2015-02-26 / Front Page

Former Architect Builds Hard Cider Trade

By James Merolla

Newport importer James Asbel has been fascinated by Spanish culture and cuisine for more than four decades, since he first visited the country as a student in 1974.

“I am captivated by the people, environment, sounds, smells and flavors of the place. Professional assignments and the friendships that have grown out of them have made Spain’s cider region in the north, Green Spain, my regular haunt,” he said.

In Spain, Asbel noted, hospitality means sharing the pleasures of the land and the best local food and drink. To that end, Asbel imports and sells the finest Spanish ciders to complement his favorite foods and yours.

Spanish cider, he said, is unique in its fermentation, with only the natural yeast present in the apples, the orchards and the cidery. Unlike French and English cider apple varieties, Spanish varieties have yet to be cultivated in the U.S.

A former architect and professor, Asbel’s life now is a transitory, sensory existence – from travel to the region, picking, savoring, smelling, tasting, pouring, storing, distributing and sharing. He delights in sharing his experiences, both personally and professionally.

NTW: How did you first visit the region of Spain you savor so much now?

JA: I went to Madrid in 1974 in the usual study abroad deal. I was this suburban kid from the Hartford area and this was my first city and I fell in love with it. I bonded. But my ciders come from the north of Spain. I didn’t know how important that region would be in my life now. Who’d have thunk it?

NTW: Was there a compulsion to return? Did you know you would?

JA: It just evolved. That’s the rich thing about life, how these subliminal things work their way back to reality. I founded the first study abroad architectural design program for American students in 1990. I spent 10 years running that program and during that time it became my community.

NTW: What was your previous career?

JA: Architecture and architecture professor. I taught for 15 years. I had tenure in North Carolina. It was a full commitment and a major part of my life.

NTW: Did you ever have a connection to cider before?

JA: I’m a foodie. I figure if you are going to take a picture of me it should be in my kitchen. I was eating my way through Spain. The thing I have always found about people in Spain is that they are incredibly proud of their regional culture and it almost always involves food.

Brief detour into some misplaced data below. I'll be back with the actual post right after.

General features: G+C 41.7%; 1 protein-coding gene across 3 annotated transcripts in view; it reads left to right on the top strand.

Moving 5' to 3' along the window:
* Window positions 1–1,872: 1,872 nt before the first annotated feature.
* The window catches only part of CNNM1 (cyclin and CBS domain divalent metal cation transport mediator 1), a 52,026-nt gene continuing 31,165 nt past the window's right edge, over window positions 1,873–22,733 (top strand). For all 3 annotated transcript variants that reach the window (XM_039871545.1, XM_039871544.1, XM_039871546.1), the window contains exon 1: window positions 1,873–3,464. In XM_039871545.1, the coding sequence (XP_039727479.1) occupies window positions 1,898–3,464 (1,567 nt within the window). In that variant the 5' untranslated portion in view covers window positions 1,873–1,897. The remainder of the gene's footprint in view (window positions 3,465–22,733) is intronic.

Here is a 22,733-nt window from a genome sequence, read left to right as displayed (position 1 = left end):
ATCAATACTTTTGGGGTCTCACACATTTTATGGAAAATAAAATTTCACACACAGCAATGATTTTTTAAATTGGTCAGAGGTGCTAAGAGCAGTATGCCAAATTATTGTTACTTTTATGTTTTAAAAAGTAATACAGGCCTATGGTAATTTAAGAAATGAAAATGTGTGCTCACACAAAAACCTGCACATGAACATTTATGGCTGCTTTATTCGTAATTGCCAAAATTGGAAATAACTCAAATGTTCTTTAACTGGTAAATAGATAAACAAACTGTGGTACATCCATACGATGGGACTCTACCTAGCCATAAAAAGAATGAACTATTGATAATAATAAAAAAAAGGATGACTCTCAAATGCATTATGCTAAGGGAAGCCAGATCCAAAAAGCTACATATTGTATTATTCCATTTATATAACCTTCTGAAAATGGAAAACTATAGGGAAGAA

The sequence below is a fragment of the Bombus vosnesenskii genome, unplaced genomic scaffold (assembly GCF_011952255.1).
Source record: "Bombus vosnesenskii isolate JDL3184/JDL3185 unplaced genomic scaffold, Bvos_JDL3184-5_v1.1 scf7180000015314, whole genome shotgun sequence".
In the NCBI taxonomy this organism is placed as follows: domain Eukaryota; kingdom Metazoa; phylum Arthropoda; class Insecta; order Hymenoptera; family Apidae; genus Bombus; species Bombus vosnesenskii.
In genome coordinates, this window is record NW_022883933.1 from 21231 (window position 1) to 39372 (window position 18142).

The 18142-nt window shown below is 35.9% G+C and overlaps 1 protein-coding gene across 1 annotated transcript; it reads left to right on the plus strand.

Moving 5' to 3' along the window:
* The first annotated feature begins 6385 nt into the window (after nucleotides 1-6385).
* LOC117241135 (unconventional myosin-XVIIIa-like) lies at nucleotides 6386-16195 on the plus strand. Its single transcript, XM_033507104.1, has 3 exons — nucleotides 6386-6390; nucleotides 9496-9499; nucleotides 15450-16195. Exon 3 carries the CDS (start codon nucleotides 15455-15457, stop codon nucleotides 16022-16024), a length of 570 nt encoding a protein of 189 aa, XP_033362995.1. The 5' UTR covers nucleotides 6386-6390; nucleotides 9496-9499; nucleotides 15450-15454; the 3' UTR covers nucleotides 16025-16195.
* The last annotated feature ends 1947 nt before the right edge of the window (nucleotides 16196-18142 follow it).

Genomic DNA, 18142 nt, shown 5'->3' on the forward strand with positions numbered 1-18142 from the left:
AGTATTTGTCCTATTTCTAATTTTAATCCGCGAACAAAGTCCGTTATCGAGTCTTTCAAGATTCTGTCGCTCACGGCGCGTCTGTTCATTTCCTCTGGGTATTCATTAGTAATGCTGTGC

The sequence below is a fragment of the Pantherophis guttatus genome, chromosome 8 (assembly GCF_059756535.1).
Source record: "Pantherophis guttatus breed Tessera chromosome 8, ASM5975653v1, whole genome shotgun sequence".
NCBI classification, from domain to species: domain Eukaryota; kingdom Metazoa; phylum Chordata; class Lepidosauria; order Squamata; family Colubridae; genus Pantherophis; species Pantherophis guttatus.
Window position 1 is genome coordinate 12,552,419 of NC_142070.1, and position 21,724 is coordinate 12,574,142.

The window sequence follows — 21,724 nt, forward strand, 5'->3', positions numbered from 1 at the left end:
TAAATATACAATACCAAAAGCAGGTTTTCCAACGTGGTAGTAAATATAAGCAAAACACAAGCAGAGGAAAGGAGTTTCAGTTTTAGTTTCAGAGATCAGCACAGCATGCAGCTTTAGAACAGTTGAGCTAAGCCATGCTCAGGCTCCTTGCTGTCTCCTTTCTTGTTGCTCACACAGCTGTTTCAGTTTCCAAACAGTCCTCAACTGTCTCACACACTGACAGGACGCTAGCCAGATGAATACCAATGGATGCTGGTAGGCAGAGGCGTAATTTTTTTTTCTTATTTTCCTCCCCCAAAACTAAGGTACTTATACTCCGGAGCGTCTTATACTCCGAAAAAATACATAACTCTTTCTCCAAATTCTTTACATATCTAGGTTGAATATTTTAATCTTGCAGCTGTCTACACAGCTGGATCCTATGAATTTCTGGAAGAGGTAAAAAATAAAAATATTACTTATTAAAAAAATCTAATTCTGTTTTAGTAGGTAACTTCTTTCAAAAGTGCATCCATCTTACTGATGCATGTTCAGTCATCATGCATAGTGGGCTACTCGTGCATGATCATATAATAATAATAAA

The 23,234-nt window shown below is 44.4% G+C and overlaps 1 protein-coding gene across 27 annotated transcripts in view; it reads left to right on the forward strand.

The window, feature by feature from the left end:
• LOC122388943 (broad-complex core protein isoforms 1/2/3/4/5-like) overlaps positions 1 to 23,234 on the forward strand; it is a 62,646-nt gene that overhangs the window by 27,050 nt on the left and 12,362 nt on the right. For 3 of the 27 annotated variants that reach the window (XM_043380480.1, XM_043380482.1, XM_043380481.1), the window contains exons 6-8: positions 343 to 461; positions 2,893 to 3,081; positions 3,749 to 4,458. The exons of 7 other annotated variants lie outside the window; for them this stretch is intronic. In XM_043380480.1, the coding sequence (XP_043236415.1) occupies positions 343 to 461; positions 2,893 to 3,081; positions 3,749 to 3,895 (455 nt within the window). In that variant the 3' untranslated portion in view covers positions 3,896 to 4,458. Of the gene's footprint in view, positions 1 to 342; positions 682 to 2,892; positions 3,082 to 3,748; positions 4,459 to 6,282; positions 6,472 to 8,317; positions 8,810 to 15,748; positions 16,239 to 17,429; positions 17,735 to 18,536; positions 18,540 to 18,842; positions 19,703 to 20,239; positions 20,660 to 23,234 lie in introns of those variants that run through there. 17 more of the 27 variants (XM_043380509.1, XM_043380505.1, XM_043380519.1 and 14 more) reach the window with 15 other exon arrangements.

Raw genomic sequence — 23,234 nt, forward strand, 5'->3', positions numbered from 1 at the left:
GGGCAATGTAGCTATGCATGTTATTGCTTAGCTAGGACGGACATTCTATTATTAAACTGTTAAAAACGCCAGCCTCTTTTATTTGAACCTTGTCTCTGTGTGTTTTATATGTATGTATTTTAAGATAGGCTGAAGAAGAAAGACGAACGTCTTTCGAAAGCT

People are feeding me all the time. Asturias is the oldest region in the world still actively making cider. The tradition goes back at least 2,000 years. There are 99 producers of cider and they all use the same type of bottle. Like milk bottles here. They wash them, clean them and reuse them. You can’t go anywhere and not have cider.

But they didn’t know that they had was a marketable idea. It was just what they produced. I was just consuming it as part of the natural meal and not really focused on it.

NTW: When did you decide to change your life and become a Spanish cider importer?

JA: I like moving around. I renovated my house in 2007. I really enjoyed the work. We renovated again in 2011. But I was kind of out of projects. I wanted to find something physical that I could keep doing. What popped into my head was making cider… rent some land, cultivate an orchard. I had the whole thing figured out. In the winter of 2011, I made a few gallons of cider and, you know what? It went bad.

I like the tactile physicality of connec- tion to the earth. The next thing was: How do I make great cider? I thought, “I’m going to go back there and learn how to make cider from people who really know how to do it.”

NTW: When did you realize you had made the right decision?

JA: The litmus test for us was when one of my producers gave me a taste of one of the new products he had just made (Guzman Riestra) and it was awesome. Other than the maker itself, I got the first taste.

I’m now importing the best cider in the world. Why would I go back to making cider? I took it with me to an event, and people just went bonkers. I looked at my wife and said, “Hmm, it looks like we have a business.” Now, the question becomes, how do we get more people to be aware of it?

NTW: What would you like Americans to know about Spanish cider?

JA: It’s the oldest continuous tradition of cider-making in the world. These orchards have been in operation in all that time. This is the richest source. In this region, about the size of Connecticut, there are over 200 varieties of cider-making apples, but just 99 producers. It’s kind of like basketball in North Carolina. They are so into basketball, they are producing Michael Jordans.

It’s how you make wine, but with apple juice. The alcohol levels come up to the level of beer, six to seven percent. Marketwise, it’s not highfalutin, like wine, but it has appeal to beer drinkers. Unlike beer, it has zero carbs. Unlike wines, it has less alcohol.

NTW: If I went to a supermarket and bought some fresh seafood, say, shellfish, what beverage would complement it best?

JA: Oysters, a dry sparkling. Fried calamari, traditional Sidra Natural.

NTW: Will American apples ever match the flavor of Spanish cider?

JA: That’s a great question. I probably wouldn’t be in this business if it weren’t for some leading American orchardist cider makers who hadn’t decided to revive heirloom cider apples and make ciders again. My ciders will never sell in a commercial market. They are not sweet enough and they are not cheap enough. My market is really rooted in the success of these growers. Americans have a long way to go to have the kind of range, diversity and richness of fruit that my producers have, and they know it, but it’s a great project. It’s a great industry and we are all in this together.

For more information, visit cidersofspain.com.

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